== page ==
Tide Football Faces Another Big Game

We admit to being easily amused, at least by subtlety if not by silliness. For instance, a staple of sports journalism pre-game analysis is matching up opponents by position, etc. It is the “Etc.” that amuses us, particularly when one is “Intangibles.” Another “Etc.” is comparing the coaches.

This is the biggest week to date in the 2014 college football season with seven games matching ranked teams. One of those, and perhaps the most important, is Alabama playing at Ole Miss.

The Crimson Tide, ranked first in the nation in one poll and third in another, and the Rebels, ranked 11th, are both 4-0 overall and 1-0 in Southeastern Conference games. And both are untested having played relatively weak schedules.

It is being billed as an historic game in Oxford, the biggest game ever in Vaught-Hemingway Stadium on the Mississippi campus. ESPN’s Gameday crew is there. So is CBS, which will televise the game beginning at 2:30 p.m. CDT.

All this leads to the intangible as to which team the hype helps or hurts. Alabama has been in a lot of these historic games – the biggest game ever at Auburn or Athens or Baton Rouge or Columbia or College Station. Etc. But not this Bama team. This year’s team hasn’t been anywhere except Atlanta to play West Virginia. Otherwise, the Crimson Tide has been in Tuscaloosa beating up on the poor and/or unfortunate.

It is the Ole Miss team that will parade through its fans and which has heard all week that this is the big one, the game which will put the Rebels on even footing with the Alabamas of the world if – no, when! – Ole Miss, by damn, overcomes history.

Ah, history. Another of the intangibles. Considering the teams first met in 1894, in those 120 years Bama and Mississippi have met only about half the possible years, 61 games. On the field, Bama has won 51 of those times. (The on-the-field record is 51-8-2 and the NCAA adjusted record 48-9-2.) The Tide has won 10 in a row. Alabama has won eight of the 10 games played in Oxford. In other words, if this was a true rivalry, the record would be a little closer.

The record of 2014 Alabama vs. Mississippi, though, is 0-0 until late Saturday afternoon.

There’s also the coaching comparison. Who makes that judgment? In every poll we see, Alabama’s Nick Saban is judged to be the nation’s best coach, even though we tend to agree with his own assessment – that he is not the best coach, but he is the best recruiter. Cynics and realists probably look at Ole Miss Coach Hugh Freeze with wonder that he has been able to recruit so well to the Rebels. Nevertheless, not many would rank Freeze ahead of Saban in this Etc. category.

There’s even an Etc. on assistant coaches owing to the unusual dichotomy of Lane Kiffin being Alabama’s offensive coordinator and his brother, Chris, younger by about six years, being the defensive line coach at Ole Miss.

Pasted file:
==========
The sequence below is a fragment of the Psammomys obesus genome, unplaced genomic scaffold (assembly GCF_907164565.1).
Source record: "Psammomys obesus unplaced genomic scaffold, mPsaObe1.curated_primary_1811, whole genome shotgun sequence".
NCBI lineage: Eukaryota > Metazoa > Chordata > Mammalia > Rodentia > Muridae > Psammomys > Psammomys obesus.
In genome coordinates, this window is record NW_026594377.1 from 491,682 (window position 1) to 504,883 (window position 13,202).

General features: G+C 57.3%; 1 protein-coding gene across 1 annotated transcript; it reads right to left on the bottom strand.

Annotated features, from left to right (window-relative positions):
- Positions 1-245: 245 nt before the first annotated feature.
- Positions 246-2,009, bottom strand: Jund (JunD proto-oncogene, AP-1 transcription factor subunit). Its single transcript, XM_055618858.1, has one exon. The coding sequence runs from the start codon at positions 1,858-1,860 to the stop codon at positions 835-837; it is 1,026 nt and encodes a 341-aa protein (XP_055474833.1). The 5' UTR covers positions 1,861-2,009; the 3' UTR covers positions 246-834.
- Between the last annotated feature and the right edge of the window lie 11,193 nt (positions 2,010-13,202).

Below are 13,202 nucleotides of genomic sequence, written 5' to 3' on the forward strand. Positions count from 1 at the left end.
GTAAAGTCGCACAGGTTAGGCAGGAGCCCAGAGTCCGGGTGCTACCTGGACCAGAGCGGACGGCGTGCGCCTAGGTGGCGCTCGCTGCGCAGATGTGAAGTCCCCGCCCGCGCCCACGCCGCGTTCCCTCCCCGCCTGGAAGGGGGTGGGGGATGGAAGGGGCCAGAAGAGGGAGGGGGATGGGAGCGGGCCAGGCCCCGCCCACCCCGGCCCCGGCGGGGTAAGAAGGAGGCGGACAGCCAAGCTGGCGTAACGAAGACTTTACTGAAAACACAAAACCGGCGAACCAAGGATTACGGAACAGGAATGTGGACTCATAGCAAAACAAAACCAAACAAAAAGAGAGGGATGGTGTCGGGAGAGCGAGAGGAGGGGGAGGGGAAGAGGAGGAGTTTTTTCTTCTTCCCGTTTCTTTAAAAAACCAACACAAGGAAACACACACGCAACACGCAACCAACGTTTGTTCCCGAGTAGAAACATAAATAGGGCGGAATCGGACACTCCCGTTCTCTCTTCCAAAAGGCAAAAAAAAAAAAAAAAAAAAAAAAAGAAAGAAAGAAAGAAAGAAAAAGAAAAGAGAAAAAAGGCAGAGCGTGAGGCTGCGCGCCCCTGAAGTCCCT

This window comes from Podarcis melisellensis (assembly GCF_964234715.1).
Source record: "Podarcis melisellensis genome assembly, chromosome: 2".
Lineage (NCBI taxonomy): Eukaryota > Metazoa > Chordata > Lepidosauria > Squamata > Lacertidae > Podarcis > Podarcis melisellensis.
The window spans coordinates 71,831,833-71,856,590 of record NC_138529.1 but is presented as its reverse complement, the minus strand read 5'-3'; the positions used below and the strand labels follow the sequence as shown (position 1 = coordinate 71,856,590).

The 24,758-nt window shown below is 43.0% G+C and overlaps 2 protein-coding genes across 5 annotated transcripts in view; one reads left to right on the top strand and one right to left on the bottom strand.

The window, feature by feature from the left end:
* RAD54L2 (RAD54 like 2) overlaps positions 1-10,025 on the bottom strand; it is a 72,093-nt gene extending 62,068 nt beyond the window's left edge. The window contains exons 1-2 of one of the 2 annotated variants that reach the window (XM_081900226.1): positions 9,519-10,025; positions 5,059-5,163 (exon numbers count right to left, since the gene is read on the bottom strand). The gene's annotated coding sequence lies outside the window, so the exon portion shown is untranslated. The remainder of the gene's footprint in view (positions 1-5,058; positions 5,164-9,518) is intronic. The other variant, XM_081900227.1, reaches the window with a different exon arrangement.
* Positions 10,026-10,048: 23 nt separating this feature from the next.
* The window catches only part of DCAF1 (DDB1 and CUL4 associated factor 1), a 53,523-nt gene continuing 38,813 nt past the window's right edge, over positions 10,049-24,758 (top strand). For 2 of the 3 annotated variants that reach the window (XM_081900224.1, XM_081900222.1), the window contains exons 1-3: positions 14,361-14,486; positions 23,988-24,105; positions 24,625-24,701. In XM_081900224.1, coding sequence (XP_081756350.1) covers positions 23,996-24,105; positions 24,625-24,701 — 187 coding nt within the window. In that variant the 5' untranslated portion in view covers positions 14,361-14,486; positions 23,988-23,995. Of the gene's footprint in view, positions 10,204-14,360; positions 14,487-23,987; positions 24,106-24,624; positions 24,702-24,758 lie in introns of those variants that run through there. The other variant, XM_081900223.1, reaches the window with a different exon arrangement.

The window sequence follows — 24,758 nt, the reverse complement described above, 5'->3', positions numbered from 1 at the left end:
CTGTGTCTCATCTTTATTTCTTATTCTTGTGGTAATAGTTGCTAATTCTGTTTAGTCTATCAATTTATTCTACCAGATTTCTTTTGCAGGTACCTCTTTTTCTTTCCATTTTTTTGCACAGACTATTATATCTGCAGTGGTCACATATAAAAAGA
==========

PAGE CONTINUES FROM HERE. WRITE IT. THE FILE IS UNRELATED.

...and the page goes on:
It is not, though, the intangibles or the etc. that will determine the outcome. The adage is that it will be blocking and tackling, but add to that throwing and catching and running and kicking. Also consider decision-making and depth. And remember the ball is not round and it takes funny bounces.

At the most important position, quarterback, Ole Miss has a three-year starter in Bo Wallace, who has both won big games for the Rebels and lost big games for Mississippi. Alabama’s starter, fifth-year senior Blake Sims, is undefeated as a starter, but has only this year’s four-game resume. Statistically, the two aren’t far apart. The obvious experience edge goes to Wallace, and realistically it has to be disadvantageous to Bama that Sims will be starting in his first road game.

Wallace isn’t the only starter returning. The offense has a runner (Jaylen Walton), a receiver Laquon Treadwell), a versatile tight end (Evan Engram), and a couple of offensive linemen back from last year.

Alabama has two new offensive line starters this year, but overall the Tide returns a lot of offensive players with experience, including all-star candidates in wide receiver Amari Cooper, tailbacks T.J. Yeldon, and Derrick Henry, and tight end O.J. Howard.

The Rebels have nine men back on defense, including defensive tackle Robert Nkemdiche, previously the nation’s top riospect, and cornerback Senquez Golson, one of the top interception men in the nation.

Bama returns five defensive starters, including all-star safety Landon Collins and top linebacker Trey DePriest.

Ole Miss has recruited well over recent seasons and had decent records. Alabama has been better on both fronts.

Most people put a lot of stock in the home field advantage, but longtime observers of Alabama football know the Crimson Tide has had bad losses at home and big wins on the road. Some of those Crimson Tide wins have been when the opponent was having the biggest campus game in its history.

Look for Alabama to tack on another one Saturday.

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